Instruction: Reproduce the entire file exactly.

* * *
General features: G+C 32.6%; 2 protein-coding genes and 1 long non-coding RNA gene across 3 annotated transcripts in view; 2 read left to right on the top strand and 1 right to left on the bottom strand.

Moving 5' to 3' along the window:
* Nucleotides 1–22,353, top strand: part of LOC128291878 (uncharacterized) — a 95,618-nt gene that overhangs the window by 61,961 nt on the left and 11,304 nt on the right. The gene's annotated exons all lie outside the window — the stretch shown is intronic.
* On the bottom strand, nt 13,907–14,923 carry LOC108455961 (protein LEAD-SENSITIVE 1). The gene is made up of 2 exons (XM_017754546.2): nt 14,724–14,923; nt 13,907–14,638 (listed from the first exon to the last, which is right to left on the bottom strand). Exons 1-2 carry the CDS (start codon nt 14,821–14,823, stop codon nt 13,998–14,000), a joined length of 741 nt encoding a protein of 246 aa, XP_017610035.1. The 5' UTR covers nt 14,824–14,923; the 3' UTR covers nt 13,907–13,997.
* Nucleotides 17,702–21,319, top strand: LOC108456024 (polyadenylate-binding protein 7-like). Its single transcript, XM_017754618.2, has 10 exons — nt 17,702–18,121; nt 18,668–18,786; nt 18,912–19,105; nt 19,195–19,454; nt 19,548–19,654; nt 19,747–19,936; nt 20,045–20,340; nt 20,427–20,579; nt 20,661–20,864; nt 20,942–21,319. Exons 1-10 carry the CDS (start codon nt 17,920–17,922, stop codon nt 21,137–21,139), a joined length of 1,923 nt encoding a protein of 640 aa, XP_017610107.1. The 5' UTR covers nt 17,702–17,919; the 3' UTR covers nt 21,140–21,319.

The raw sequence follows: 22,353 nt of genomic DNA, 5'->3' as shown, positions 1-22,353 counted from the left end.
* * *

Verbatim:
General features: G+C 32.6%; 2 protein-coding genes and 1 long non-coding RNA gene across 3 annotated transcripts in view; 2 read left to right on the top strand and 1 right to left on the bottom strand.

Moving 5' to 3' along the window:
* Nucleotides 1–22,353, top strand: part of LOC128291878 (uncharacterized) — a 95,618-nt gene that overhangs the window by 61,961 nt on the left and 11,304 nt on the right. The gene's annotated exons all lie outside the window — the stretch shown is intronic.
* On the bottom strand, nt 13,907–14,923 carry LOC108455961 (protein LEAD-SENSITIVE 1). The gene is made up of 2 exons (XM_017754546.2): nt 14,724–14,923; nt 13,907–14,638 (listed from the first exon to the last, which is right to left on the bottom strand). Exons 1-2 carry the CDS (start codon nt 14,821–14,823, stop codon nt 13,998–14,000), a joined length of 741 nt encoding a protein of 246 aa, XP_017610035.1. The 5' UTR covers nt 14,824–14,923; the 3' UTR covers nt 13,907–13,997.
* Nucleotides 17,702–21,319, top strand: LOC108456024 (polyadenylate-binding protein 7-like). Its single transcript, XM_017754618.2, has 10 exons — nt 17,702–18,121; nt 18,668–18,786; nt 18,912–19,105; nt 19,195–19,454; nt 19,548–19,654; nt 19,747–19,936; nt 20,045–20,340; nt 20,427–20,579; nt 20,661–20,864; nt 20,942–21,319. Exons 1-10 carry the CDS (start codon nt 17,920–17,922, stop codon nt 21,137–21,139), a joined length of 1,923 nt encoding a protein of 640 aa, XP_017610107.1. The 5' UTR covers nt 17,702–17,919; the 3' UTR covers nt 21,140–21,319.

The raw sequence follows: 22,353 nt of genomic DNA, 5'->3' as shown, positions 1-22,353 counted from the left end.